Netivat Sofrut: diary of a Soferet

Adventures of a female sofer learning to heal the world by doing Holy Work...writing a Sefer Torah

נחזיר את השכינה למקומה בצייון ובתבל כלה

"Let us restore the Divine In-Dwelling to Her Place in Zion & infuse Her spirit throughout the whole inhabited world."

So wherever we are, let us bring the Peace of G@d's Presence.

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Location: Vancouver/London, British Columbia/UK, Canada

SCRIBAL EVANGELIST As the only living certified Soferet (סופרת - female Jewish ritual scribe) & the first woman to practice sofrut (creation of sacred Hebrew texts) in over 200 years, I feel an obligation to blog about my experiences of The Work. I am also currently researching the foundation of a lost tradtion of women practicing this holy craft. For more on the services I provide, please see; Sofrut Nation. I am now available to engage with students, male or female, wishing to enter into the preliminary stage of learning sofrut. You are welcome to join me on this path. "Tzedeq, tzedeq tir'dof - Justice, justice you shall pursue." Devarim/Deuteronomy 16:20.

Monday, November 22, 2004



Each Letter of the Alefbet is an activator - each has it's own unique holy form & holy sound. Like a rope attached to a bell.

This is why today has been such a horrendous writing day. I'm working very slowly as my hand is sore & then I noticed something on the qlaf. A tiny black dot. It looked as though a dry chip of d'yo had flaked off from somewhere, so I carefull used the schpitz of my quill to try to lift it away. My quill having wet ink on it, I thought this bit of dry ink would stick easily & come off. But instead I wasn't as careful as I thought & ended up leaving a drop of ink on the parchment. This was bad. Each letter in a Sefer Torah must be written lishmah - for the sake of Heaven - & even a drop falling on the parchment without the proper intention constitures SHELO lishmah, so it must be erased before any further writing is done - you're not allowed to turn it into a letter.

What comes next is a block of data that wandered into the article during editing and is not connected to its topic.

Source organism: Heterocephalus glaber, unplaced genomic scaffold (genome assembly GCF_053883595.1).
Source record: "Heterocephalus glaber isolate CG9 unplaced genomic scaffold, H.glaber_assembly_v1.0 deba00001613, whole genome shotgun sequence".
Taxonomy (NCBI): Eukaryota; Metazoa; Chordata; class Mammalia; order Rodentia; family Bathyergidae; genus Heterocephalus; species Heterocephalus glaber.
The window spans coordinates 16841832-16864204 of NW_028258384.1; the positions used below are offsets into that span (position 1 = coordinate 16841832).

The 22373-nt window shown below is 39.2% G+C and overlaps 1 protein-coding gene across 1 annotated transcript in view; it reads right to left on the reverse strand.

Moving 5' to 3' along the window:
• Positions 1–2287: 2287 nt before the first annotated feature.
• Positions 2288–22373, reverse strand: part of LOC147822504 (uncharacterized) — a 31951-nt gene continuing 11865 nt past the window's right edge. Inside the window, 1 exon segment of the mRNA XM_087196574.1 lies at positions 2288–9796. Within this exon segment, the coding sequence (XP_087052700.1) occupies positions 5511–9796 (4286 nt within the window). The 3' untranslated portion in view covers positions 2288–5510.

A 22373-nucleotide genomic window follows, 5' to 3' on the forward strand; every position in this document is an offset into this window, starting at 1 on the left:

So since I couldn't find my glass shard or any sandpaper to take it out with, I plugged in my handy electric eraser (we aren't allowed to use base metal on the qlaf). Once the mark was gone, I realised that I had accidentally smudged the previous letter, a Hey. I felt very discouraged because I don't have time to make mistakes on this Sefer. Mistakes are very time-consuming to correct. So I left it alone & made lunch.

After lunch I went through my notes taken while learning with my sofrim, hoping to find a way to just correct the smudge & not erase the whole letter. We are not allowed to form letters by scraping ink away from them (chok tachut), only by adding ink. But I thought I remembered some erasing/adding exceptions to the rules that I was taught, so I researched all my books.

Then I came upon some entries I made while studying RAMAK with R' Dov:
"Otiyot (Hebrew letters) are not just conventions or images or symbols of sound. They are Ruchaniyot (spirits) whose forms relate to their essential manifestation. They posess a Me'or Nechbad, a particular light, a spiritual reality. Qedushah, Holiness, rests within the form of each Ot (letter)."

So I stopped looking for the shortcut, which ultimately cost me a lot more time than just erasing the whole letter, & I went back to my desk. I felt much more at peace with the situation, so I took out the entire Hey & continued writing.


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